On Tue, 4 Dec 2012, email@example.com wrote: > On Monday, December 3, 2012 10:29:36 PM UTC-8, William Elliot wrote: > > On Mon, 3 Dec 2012, firstname.lastname@example.org wrote: > > > On Monday, December 3, 2012 6:21:05 AM UTC-8, jaakov wrote: > > > > > > Given a set X and a cardinal k, is there a set Y such that > > > > card(Y)=k and X is disjoint from Y? > > > > > > Is there a proof of this fact that works without the axiom of > > > > regularity (= axiom of foundation) and does not assume purity of > > > > sets? > > > Based upon some of your replies I have a question. > > > > > Given your statement: "Given a set X and a cardinal k" > > > > > 1. Are you referring to any set X or specifically a set of real > > > numbers? > > Any set or course. > > > > > 2. Are you saying saying k isn't necessarily the cardinality of X? > > That's right. > > > > All that was said about the given cardinal k was card Y = k.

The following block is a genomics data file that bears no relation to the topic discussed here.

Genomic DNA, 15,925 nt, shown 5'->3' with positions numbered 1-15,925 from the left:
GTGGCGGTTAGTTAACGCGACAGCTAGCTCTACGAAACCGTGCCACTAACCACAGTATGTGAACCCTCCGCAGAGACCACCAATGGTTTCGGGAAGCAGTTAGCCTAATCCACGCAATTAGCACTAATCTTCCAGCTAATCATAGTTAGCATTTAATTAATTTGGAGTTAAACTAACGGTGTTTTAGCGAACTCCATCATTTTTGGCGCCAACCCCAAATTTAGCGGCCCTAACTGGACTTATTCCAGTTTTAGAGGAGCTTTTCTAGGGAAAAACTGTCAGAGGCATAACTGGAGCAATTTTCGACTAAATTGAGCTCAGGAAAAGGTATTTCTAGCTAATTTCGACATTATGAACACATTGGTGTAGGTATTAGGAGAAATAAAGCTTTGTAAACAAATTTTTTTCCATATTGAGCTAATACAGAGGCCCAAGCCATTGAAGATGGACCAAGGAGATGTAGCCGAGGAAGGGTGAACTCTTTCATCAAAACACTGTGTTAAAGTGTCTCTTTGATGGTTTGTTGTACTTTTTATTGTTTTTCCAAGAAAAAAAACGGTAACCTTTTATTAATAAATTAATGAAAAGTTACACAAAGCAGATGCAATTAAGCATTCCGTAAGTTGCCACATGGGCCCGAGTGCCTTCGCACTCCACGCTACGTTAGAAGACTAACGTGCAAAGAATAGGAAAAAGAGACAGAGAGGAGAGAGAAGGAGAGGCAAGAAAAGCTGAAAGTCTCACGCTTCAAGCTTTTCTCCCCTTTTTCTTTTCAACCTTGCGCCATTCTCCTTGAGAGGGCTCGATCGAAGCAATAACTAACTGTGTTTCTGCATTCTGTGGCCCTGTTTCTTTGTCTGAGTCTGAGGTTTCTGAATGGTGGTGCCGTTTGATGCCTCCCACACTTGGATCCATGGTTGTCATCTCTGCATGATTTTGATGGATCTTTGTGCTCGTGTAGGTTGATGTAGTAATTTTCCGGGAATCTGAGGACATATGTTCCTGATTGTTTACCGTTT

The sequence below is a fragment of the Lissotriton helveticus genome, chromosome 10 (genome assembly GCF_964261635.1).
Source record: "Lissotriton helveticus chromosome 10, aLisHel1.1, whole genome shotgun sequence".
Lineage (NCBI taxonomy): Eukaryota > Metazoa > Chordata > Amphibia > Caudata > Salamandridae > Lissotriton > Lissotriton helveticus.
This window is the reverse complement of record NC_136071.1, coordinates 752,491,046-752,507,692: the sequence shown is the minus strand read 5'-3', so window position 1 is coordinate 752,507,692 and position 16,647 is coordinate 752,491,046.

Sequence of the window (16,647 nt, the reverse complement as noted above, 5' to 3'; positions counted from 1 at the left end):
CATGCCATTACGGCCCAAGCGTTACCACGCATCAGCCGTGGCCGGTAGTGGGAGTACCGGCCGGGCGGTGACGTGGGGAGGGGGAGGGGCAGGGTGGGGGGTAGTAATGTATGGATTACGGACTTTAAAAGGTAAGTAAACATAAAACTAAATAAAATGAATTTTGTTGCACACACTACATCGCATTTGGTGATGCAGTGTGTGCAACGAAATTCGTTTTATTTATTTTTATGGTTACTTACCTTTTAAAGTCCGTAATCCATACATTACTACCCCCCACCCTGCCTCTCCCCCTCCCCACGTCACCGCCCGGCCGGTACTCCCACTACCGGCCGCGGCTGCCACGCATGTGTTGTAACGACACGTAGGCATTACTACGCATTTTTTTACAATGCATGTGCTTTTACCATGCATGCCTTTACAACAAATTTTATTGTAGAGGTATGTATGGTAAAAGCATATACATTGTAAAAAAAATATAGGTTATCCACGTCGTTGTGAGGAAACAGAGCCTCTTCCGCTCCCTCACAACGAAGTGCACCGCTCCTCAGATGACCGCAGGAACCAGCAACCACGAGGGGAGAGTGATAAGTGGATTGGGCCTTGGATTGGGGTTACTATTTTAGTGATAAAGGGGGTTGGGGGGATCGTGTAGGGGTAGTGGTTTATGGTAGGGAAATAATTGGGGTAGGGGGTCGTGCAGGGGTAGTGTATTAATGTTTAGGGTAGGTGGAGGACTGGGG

> So, what is the cardinality of the universal set?
In ZPG and NBG set theory, there no universal set.
> As was noted no set can be a member of itself.
Regularity implies that and the problem asks to not use regularity.
> (Ex ~xeU) <=> ~(Ax xeU)
What does xeU mean? Thatyoulikereadingthis?
> Can a subset of the universal set have the same > cardinality as the universal set?
As noted above, there is no universal set unless you're using NF set theory, which isn't usually used.
> Since neither X nor Y are identified, suppose X is the universal set.
Your supposition is totally unwarranted.
> Can there be a disjoint set Y let alone one with cardinality > k?
What's a disjoint set? That's nonsense. Can there be a set Y with cardinality k that's disjoint to X? That's what the problem is - you're going in circles.
> Maybe I saw the answer in other replies but didn't notice it.
> The syntax being used is a bit strange but seems to be often > used by many.
Your leaps to unwarranted assumptions is more that strange